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No matter what, the Yankees should make a run at Chris Sale

Even if the Yankees are selling, the front office shouldn’t pass on an opportunity to trade for an ace.

MLB: Detroit Tigers at Chicago White Sox David Banks-USA TODAY Sports

Chris Sale has been in the news a lot lately. Six days ago, he was suspended for five games because a clubhouse incident in which he cut up throwback jerseys in protest, claiming that even though he told the front office he wanted to wear normal jerseys for his start, they ultimately refused.

Afterward, trade rumors began to swirl. We all know about the Drake LaRoche situation where Sale also complained to the higher-ups about meddling in the clubhouse, so Sale making his opinion known is no surprise. What is a surprise, though, is that the White Sox are even considering parting ways with their best franchise player since Frank Thomas.

If you’re a team that’s in the market for starting pitching (that’s just about anyone), your mouth should be salivating. Sale is easily one of the best pitchers in the game today, and we are entering territory we rarely enter: a generational talent is available, for the right price.

Here’s how good Sale has been: since his first year starting in 2012, only five starters in baseball have a lower ERA- (73)—Jacob deGrom, Zack Grienke, Johnny Cueto, Jose Fernandez, and Clayton Kershaw. And keep in mind, Sale has more than double the innings of both Fernandez and deGrom. He also has the ninth-highest swinging-strike percentage, the third-most win probability added, and the sixth-highest strikeout rate. There’s just no way to talk about the best pitchers in baseball without mentioning Sale.

In a recent post from Jon Heyman, he lists the teams most likely to trade for Sale, however unlikely that is to begin with: the Rangers, Dodgers, Red Sox, Yankees, Nationals, Braves, Astros, and Diamondbacks—in that order. On the Yankees, he says:

“With a shortstop glut (they have Jorge Mateo in addition to Torres), a well-regarded young pitcher (Luis Severino, who was just promoted), young hitters (Greg Bird, Aaron Judge) and even a catching prospect (Gary Sanchez) the Yankees are one of a few teams that could potentially come close to or meet the Sox’s asking price of five top young players and prospects.”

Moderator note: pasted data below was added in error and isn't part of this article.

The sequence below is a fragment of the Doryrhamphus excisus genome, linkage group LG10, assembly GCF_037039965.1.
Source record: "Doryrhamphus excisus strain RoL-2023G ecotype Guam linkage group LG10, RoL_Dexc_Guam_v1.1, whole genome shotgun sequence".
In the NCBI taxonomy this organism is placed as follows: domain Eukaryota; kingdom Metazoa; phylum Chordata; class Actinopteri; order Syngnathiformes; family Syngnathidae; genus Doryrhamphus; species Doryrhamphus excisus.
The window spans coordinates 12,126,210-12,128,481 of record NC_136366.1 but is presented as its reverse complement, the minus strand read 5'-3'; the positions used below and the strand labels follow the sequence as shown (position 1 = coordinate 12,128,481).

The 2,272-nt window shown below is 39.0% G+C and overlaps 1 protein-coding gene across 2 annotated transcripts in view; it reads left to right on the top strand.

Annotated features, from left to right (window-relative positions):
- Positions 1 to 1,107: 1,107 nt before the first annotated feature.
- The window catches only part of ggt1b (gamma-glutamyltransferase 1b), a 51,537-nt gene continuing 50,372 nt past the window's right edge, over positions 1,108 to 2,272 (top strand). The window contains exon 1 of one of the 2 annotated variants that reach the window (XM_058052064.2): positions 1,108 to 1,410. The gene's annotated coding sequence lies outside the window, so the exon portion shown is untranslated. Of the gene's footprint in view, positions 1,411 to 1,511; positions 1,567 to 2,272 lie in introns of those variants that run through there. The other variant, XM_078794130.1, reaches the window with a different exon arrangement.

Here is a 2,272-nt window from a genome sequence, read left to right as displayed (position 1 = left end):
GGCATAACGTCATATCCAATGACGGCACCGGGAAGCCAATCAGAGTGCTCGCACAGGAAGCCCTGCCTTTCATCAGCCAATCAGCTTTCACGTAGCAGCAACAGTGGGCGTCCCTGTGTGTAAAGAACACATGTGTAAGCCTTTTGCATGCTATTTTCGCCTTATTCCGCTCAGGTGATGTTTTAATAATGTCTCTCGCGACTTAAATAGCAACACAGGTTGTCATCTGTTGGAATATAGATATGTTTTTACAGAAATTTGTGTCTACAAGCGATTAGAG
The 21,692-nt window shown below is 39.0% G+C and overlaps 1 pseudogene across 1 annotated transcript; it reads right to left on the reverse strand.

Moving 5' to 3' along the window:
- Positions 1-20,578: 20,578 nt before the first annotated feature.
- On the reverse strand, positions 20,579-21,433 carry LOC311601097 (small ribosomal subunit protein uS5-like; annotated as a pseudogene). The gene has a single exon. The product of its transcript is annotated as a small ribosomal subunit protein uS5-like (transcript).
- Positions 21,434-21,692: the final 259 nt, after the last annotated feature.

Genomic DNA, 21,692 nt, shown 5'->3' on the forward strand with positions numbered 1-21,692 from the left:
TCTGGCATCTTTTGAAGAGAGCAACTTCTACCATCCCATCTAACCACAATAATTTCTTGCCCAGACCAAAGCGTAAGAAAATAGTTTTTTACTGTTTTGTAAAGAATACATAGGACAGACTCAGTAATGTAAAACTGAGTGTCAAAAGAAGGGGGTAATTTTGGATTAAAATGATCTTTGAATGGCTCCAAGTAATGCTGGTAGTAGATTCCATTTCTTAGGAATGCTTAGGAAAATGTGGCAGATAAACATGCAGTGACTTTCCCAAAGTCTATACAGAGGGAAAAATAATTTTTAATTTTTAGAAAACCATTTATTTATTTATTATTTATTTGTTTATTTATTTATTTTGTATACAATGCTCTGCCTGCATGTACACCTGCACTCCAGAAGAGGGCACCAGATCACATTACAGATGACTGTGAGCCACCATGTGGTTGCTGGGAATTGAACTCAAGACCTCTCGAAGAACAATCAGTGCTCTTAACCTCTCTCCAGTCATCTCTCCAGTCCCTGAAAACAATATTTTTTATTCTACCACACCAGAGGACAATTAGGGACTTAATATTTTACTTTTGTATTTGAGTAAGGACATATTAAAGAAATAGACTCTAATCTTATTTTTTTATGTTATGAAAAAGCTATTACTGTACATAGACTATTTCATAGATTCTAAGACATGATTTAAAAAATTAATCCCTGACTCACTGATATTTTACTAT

That’s the asking price. You can propose all of the scenarios you want, but there’s no getting around the fact that acquiring Sale would mean shipping out almost every young talent the Yankees have. The White Sox already turned down a supposed “king’s ransom”. Nonetheless, it would be worth it.

I have talked a bit about how the Yankees should focus on the future at this trade deadline, and they have done that to an extent with the Aroldis Chapman deal. It may seem counter-intuitive to gut your farm system to get one player, but hear me out.

Let’s think about this: what are the odds that even one of the above players becomes as good as Sale? What are the odds all of the players combined produces as much as Sale over the course of three and a half years? Considering he has been a top-five pitcher/top-ten player in baseball for five years running, I’m going to say the former is slim, and the latter is probably a good possibility, but distributed over the course of many, many seasons.

There is more than one use for a good farm system. Of course the ideal is to develop all of them and create multiple cost-effective stars, but the odds are that only one or two will have extensive and/or productive careers. That’s just how prospects are. But when you’re the Yankees, and you have a good farm system and a massive amount of money, you take advantage of that financial leverage by using your farm system to acquire big stars, and filling the gaps with free agency. Granted, free agency isn’t the brightest the next couple of years, but you get the idea. The Yankees don’t rely on the farm system like the Royals do, for example.

With a Sale in the rotation, you now have a legitimate star to build around. You still have all your international amateurs budding, and you still have all that money. To heck with prospects, with building for the future that many never come; if a young and cheap star is available, you go after the star. He may have some anger issues, and that’s obviously something to consider makeup-wise. But if the Yankees want to emerge from the post-dynasty years with a fresh look and a new, young ace, Chris Sale isn’t a bad choice.